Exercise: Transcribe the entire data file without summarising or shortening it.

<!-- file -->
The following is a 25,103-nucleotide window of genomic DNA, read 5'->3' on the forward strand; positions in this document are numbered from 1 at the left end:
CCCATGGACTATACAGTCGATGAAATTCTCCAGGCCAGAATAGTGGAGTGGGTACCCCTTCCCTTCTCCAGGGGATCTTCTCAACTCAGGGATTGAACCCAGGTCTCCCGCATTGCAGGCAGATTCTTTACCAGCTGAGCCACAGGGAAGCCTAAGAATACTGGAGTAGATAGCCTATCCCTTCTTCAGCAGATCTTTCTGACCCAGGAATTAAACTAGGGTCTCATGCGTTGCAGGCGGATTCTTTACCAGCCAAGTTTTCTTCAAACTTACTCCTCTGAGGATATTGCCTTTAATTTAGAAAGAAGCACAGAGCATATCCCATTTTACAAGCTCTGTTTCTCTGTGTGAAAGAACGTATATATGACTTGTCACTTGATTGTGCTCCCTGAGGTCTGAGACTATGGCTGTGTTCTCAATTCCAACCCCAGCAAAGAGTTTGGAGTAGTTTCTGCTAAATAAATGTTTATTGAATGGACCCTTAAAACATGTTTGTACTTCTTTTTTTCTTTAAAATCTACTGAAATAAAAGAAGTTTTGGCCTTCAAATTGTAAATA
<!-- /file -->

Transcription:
The following is a 25,103-nucleotide window of genomic DNA, read 5'->3' on the forward strand; positions in this document are numbered from 1 at the left end:
CCCATGGACTATACAGTCGATGAAATTCTCCAGGCCAGAATAGTGGAGTGGGTACCCCTTCCCTTCTCCAGGGGATCTTCTCAACTCAGGGATTGAACCCAGGTCTCCCGCATTGCAGGCAGATTCTTTACCAGCTGAGCCACAGGGAAGCCTAAGAATACTGGAGTAGATAGCCTATCCCTTCTTCAGCAGATCTTTCTGACCCAGGAATTAAACTAGGGTCTCATGCGTTGCAGGCGGATTCTTTACCAGCCAAGTTTTCTTCAAACTTACTCCTCTGAGGATATTGCCTTTAATTTAGAAAGAAGCACAGAGCATATCCCATTTTACAAGCTCTGTTTCTCTGTGTGAAAGAACGTATATATGACTTGTCACTTGATTGTGCTCCCTGAGGTCTGAGACTATGGCTGTGTTCTCAATTCCAACCCCAGCAAAGAGTTTGGAGTAGTTTCTGCTAAATAAATGTTTATTGAATGGACCCTTAAAACATGTTTGTACTTCTTTTTTTCTTTAAAATCTACTGAAATAAAAGAAGTTTTGGCCTTCAAATTGTAAATA